Advice for a Young Trumpeter's Parents

Discussion in 'Trumpet Discussion' started by AKoopmann, Jan 6, 2008.

  1. Lezwoymn

    Lezwoymn Pianissimo User

    Oct 11, 2007
    Long Island, NY USA
    Go play with you kid and come back when you learn some manners. Men.............................
  2. MrWho3421

    MrWho3421 Pianissimo User

    Jun 1, 2006
    I was being inappropriate. sorry
    Last edited: Jan 8, 2008
  3. Brassmonkey

    Brassmonkey Pianissimo User

    Jan 6, 2007
    Frankly, if I were the parents who started this thread, I might seriously think about telling my kid he can't play trumpet at all anymore! Is this the way trumpet players behave? NOT MY KID!

    For myself however, I have thoroughly enjoyed this entire exchange. Beats the daylights out of reality TV!

    Roland St. Gelais (my real name!)
  4. A.N.A. Mendez

    A.N.A. Mendez Utimate User

    Oct 25, 2005
    Sunny Ca.
    My My, we do get our panties in a bunch don't we? :-)
  5. brem

    brem Mezzo Forte User

    Sep 13, 2007
    Quebec City, QC, Canada
    Thanks. I feel the love :)
  6. rowuk

    rowuk Moderator Staff Member

    Jun 18, 2006
    Let us just get back to the original question:
    Parents that do not know anything about the trumpet want to give their son who seems to have a promising future a new horn.
    I think it is safe to say that young musicians prefer silver because it looks cool, not because of the sound. Most of us also agree that an intermediate horn in this case is not the right choice as it offers no real playing benefit over a student instrument. As far as the bore size goes, I do not think it makes much difference as a specification. Some large bore horns feel so big you could drive a truck through them, other ones are stuffier than some small horns! In the price category that I mentioned, $1000 - $1500, there are some good deals, but not so much choice on bore size. There have been several reputable brands mentioned, so I think that we have adequately answered the original posters question. The advice of taking someone in the know like the students teacher is for sure sensible and making a learning experience out of a high ticket purchase is certainly good for the development of the child.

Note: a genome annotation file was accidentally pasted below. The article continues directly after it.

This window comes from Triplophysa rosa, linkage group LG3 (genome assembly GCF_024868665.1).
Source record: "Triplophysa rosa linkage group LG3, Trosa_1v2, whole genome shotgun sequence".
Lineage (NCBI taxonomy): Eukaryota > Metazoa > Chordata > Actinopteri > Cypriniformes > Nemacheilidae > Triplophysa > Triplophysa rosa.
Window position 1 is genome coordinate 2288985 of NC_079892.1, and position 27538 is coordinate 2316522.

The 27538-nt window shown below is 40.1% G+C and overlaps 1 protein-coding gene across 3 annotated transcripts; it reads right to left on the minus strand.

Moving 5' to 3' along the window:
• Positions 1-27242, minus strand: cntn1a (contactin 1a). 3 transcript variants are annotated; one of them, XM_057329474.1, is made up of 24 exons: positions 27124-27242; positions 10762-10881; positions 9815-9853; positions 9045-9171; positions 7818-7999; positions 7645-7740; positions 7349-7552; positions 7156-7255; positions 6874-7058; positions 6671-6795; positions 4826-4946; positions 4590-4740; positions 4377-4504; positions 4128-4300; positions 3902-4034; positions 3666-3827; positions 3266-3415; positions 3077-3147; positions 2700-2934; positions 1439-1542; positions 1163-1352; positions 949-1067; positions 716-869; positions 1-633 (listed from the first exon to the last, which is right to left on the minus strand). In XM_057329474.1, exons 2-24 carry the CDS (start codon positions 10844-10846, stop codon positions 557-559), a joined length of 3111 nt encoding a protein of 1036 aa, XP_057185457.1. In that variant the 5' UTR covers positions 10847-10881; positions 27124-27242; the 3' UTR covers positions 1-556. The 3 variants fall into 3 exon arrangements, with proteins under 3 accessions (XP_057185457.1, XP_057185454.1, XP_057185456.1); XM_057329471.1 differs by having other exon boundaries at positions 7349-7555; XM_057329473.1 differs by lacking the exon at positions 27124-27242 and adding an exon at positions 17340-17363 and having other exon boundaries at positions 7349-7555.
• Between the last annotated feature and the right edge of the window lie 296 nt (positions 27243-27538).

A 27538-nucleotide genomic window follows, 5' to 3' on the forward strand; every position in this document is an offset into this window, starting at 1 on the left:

Without going into much detail, I think that Lezwoymn AND many others have confused a couple of things. All of the playing traits like dark and light, free blowing and stiff, and whatever, cannot be directly attributed to ANY particular specification. Why, because the trumpet designers have many more factors to play with that COULD make a silver plated horn sound darker (the silver does not do that, but perhaps a brace placed differently, or as in the case of certain Bach trumpets a gold brass bell UNDER the silver plate. The same goes for the reversed tuning slide. Many attribute the "freer blowing" to the lead pipe, when actually the bell brace that has to be moved back is the reason that the player thinks that the horn plays easier (without going into detail: it doesn't. You just hear yourself better because more energy is reflected off of the outside of the bell towards the player and NOT the audience. This is good for a studio situation where one does not play in rooms with a nice sound).
    I think that this is useless information for the parents of this lucky kid! If he is in fact plugged in, it will not be his last horn and he will have the opportunity to "fine tune" in 5 or 6 years. Then he can use this horn for marching or big band and maybe a C trumpet for orchestra. it is easy to get carried away when it is not our own money. Let's just lighten up and be happy for this lucky young man!
  7. AKoopmann

    AKoopmann New Friend

    Jan 6, 2008
    Naperville, IL USA